Dreamcatcher

dreamcatcher

DIR:  Kim Longinotto • WRI: Lisa Stevens

Over the course of her career, Kim Longinotto has built a deserved reputation as one of the finest documentarians working today. A truly global filmmaker, her work is set in places as diverse as Iran, Cameroon, Japan, India and occasionally the U.S. and her native U.K. Her films often focus on women who are taking stands against the oppressive society they are a part of. Unfortunately, despite the acclaim and awards that are usually bestowed towards her films, Longinotto and her work remains little known to wider audiences. The reasons for that are pretty simple; much of her work gets very little distribution. Outside of film and documentary festivals, her work is not shown in cinemas. While DVD labels such as the fantastic Second Run have made efforts showcase her older work, many remain unavailable, limiting the opportunity for anyone to see her work outside the occasional television screening as was the case with her last film Love Is All, which was shown on BBC4 around Valentine’s Day earlier this year.

With that in mind it is a pleasure to see that Longinotto’s latest documentary, Dreamcatcher, is not only receiving a limited theatrical release here, but is also scheduled to be released on DVD by the documentary label Dogwoof towards the end of April. For those who are new to the films of Longinotto, Dreamcatcher is a good place to start, operating on the familiar themes that can be found in nearly all of Longinotto’s work, all within the observational filmmaking style, whose non-intrusive manner allows her subjects to feel completely at ease in front of the camera offering a more revealing portrait of who they are and what they do.

Dreamcatcher follows Brenda Myers-Powell, co-founder of the Dreamcatcher Foundation, a grassroots organisation based in Chicago that was set up to allow sex workers the opportunity to exit the profession on their own terms. Myers-Powell and her co-founder Stephanie Daniels-Wilson drive around the streets of Chicago in a minivan, stopping to talking to the young women out on their street and handing out condoms. This work is unpaid and we see Myers-Powell in her regular job talking to at-risk high-school girls, as well as her home life and the people who she works with.

Early in the film Myers-Powell tell the story of woman who, after suffering from sexual abuse at a young age, became a sex worker for 25 years. During that time this woman was shot at five times, stabbed around thirteen times and after an attack that left her face disfigured, she decided enough was enough and made the effort to turn her life around. Revealing that this woman’s story is that of her own, Myers-Powell shows us why she has devoted her life to this cause. A charismatic figure with the ability to hold the attention of any room she is in, Myers-Powell’s greatest ability is that she is able to approach the women that she meets, both women who are working on the streets or the teenagers in the high school she works in whose history makes them venerable to living this kind of life, without any air of judgement, making them feel completely at ease in her presence. She makes every effort to reach out and help, from visiting the homes of the at risk teenagers to taking phone calls in the middle of the night from distressed sex workers.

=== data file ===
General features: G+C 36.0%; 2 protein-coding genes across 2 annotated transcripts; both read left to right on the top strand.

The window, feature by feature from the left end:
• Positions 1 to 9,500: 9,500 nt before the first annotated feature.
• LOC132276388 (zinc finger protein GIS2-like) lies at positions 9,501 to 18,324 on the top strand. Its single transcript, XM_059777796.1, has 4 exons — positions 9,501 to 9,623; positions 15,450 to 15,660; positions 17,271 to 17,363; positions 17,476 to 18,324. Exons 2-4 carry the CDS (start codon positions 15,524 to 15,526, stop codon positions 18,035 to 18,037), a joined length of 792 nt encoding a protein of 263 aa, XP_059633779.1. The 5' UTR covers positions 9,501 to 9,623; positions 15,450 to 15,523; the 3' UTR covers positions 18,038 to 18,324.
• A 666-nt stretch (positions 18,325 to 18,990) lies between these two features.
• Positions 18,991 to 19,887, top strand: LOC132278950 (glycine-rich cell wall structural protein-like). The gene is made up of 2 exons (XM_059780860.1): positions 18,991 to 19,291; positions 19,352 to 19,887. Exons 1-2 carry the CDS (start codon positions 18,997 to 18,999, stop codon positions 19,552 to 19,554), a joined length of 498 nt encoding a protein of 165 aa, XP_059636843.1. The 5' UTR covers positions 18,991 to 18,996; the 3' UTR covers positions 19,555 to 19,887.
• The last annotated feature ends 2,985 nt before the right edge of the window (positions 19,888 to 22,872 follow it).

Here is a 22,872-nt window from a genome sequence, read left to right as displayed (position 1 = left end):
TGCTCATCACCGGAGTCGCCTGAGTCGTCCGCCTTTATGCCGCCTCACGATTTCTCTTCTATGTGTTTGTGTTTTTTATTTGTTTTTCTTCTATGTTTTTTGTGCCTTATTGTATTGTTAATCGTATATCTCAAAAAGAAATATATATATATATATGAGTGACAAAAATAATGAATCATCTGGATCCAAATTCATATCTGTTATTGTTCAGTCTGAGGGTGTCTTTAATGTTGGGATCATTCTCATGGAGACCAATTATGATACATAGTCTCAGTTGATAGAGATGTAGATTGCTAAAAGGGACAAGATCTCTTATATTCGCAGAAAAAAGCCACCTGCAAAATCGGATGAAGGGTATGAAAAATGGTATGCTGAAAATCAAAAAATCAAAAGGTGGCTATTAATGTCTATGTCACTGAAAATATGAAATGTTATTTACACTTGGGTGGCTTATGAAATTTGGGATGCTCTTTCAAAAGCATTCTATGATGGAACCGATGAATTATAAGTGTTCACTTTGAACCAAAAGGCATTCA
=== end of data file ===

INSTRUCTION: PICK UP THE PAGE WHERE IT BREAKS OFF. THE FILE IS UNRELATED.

What is interesting about the film is that it focuses on the socioeconomic conditions that are the main causes of this kind of sex work. Longinotto uses stock footage of aerial shots of the Chicago that would be familiar to us, the sleek skyscrapers that tower over the skyline, the bustling metropolis overlooking Lake Michigan. Longinotto contrasts this with her own footage, set between the boarded-up houses and businesses alongside the dilapidated factories that used to dominate the city’s economy. It is here, in these neglected parts of the city, where the cycle of abuse continues, shown here with an interview with Homer, a former pimp who now works alongside Myers-Powell. Giving speeches to educate people about the realities of living that life, he talks about how, as a kid seeing his father regularly beat up his mother without her leaving him, led him to believe that this was something that men naturally do. We are a long way from the “tart with a heart” cliché as you can get. Here is the reality, where the cycle of sexual and drug abuse traps women into the world of sex work and with no help from those at the top, it is up to people from within this system to try and make the changes necessary.

Myers-Powell’s approach to helping these women, gaining their trust and listening to them with complete understanding and sympathy is exactly the same as Longinotto’s filmmaking. Longinotto’s greatest skill as a documentary filmmaker is that she allows her subjects to remain comfortable in her and her camera’s presence. This gives her films a sense of intimacy while at the same time they never carry that sense of intrusion or exploitation. The admiration and sympathy she has for her subjects shines through, allowing their humanity to become the main focus point. Every time I watch one of Longinotto’s films I end up feeling nothing but complete admiration for the courage and bravery of the people that she has brought to light. While it is a shame that her work isn’t as well known as it should be, I take comfort in the fact that they are filmmakers like Longinotto that are determined to let these stories be heard.

Patrick Townsend

98 minutes

Dreamcatcher is released 6th March 2015

 

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